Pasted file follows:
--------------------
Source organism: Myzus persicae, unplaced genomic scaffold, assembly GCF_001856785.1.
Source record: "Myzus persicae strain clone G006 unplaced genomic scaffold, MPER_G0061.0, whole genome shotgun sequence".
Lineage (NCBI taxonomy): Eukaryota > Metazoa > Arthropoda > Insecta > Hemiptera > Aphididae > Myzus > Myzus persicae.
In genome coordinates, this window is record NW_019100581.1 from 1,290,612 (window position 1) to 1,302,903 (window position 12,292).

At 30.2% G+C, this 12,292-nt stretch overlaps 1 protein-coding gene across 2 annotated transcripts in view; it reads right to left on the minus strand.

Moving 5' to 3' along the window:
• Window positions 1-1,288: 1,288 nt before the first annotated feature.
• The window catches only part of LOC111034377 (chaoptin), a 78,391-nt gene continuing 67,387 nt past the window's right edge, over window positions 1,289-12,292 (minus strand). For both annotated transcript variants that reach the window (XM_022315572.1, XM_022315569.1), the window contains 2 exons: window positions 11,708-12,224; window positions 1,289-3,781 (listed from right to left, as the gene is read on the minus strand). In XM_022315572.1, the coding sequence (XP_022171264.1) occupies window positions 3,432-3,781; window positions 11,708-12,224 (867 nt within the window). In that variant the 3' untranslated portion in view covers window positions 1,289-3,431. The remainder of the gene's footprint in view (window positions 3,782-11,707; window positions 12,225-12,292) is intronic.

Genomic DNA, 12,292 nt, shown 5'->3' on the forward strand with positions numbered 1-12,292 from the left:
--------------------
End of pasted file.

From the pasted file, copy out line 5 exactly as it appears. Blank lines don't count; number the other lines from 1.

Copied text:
At 30.2% G+C, this 12,292-nt stretch overlaps 1 protein-coding gene across 2 annotated transcripts in view; it reads right to left on the minus strand.